Biological and Environmental Research - Earth and Environmental System Sciences
Earth and Environmental System Modeling

Parametric sensitivity and uncertainty quantification in the version 1 of E3SM Atmosphere Model based on short Perturbed Parameters Ensemble simulations

Thursday, December 13, 2018 - 08:15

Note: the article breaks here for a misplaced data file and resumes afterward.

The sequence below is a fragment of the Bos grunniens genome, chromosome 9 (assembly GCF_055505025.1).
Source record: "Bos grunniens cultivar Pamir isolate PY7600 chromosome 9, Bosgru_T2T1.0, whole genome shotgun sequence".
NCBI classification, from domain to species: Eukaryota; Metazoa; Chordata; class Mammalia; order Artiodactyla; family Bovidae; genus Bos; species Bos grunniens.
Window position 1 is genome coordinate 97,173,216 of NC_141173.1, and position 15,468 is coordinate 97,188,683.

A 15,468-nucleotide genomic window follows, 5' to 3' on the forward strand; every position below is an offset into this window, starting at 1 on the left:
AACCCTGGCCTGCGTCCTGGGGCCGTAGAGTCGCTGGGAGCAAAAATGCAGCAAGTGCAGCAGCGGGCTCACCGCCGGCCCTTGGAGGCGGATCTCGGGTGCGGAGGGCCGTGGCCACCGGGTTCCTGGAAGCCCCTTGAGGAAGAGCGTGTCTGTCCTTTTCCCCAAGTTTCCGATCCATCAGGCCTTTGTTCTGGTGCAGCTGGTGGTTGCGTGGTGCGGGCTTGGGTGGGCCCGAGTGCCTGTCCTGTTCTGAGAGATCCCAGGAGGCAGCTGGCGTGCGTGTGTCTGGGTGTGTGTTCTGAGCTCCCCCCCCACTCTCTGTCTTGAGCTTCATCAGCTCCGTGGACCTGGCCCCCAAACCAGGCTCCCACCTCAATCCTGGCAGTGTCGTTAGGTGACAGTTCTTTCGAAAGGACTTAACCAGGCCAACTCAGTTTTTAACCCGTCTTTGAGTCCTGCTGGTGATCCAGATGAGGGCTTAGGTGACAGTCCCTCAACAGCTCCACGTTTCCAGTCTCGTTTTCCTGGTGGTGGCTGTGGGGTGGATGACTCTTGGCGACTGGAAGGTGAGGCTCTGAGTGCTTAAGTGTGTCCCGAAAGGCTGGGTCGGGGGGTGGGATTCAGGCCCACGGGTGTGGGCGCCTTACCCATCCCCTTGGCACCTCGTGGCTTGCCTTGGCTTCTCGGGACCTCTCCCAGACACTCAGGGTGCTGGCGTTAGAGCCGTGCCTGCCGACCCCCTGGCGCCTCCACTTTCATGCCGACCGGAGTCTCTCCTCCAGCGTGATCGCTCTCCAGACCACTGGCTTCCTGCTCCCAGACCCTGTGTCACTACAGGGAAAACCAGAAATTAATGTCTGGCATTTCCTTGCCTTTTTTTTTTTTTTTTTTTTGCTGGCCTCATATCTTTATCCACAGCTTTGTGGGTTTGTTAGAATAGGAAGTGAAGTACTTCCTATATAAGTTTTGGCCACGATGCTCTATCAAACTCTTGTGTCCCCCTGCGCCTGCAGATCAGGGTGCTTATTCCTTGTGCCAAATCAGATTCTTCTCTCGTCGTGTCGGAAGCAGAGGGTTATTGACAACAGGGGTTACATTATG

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The atmospheric component of Energy Exascale Earth System Model (E3SM) version 1 (EAM1) has included many new features in the physics parameterizations compared to its predecessors. Potential complex nonlinear interactions among the new features create a significant challenge for understanding the model behaviors and parameter tuning. Using the one-at-a-time method, the benefit of tuning one parameter may offset the benefit of tuning another parameter, or the improvement in one target variable may lead to degradation in another target variable. To better understand the EAM1 model behaviors and physics, we conducted a large number of short simulations (3 days) in which 18 parameters carefully selected from parameterizations of deep convection, shallow convection and cloud macrophysics and microphysics were perturbed simultaneously using the Latin Hypercube sampling method. From the Perturbed Parameters Ensemble (PPE) simulations and use of different skill score functions, we identified the most sensitive parameters, quantified how the model responds to changes of the parameters for both global mean and spatial distribution, and estimated the maximum likelihood of model parameter space for a number of important fidelity metrics. Comparison of the parametric sensitivity using simulations of different lengths suggests that PPE using short simulations has some bearing on understanding parametric sensitivity of longer simulations. Results from this analysis provide a more comprehensive picture of the EAM1 behavior. The difficulty in reducing biases in multiple variables simultaneously highlights the need of characterizing model structural uncertainty (so-called embedded errors) to inform future development efforts.

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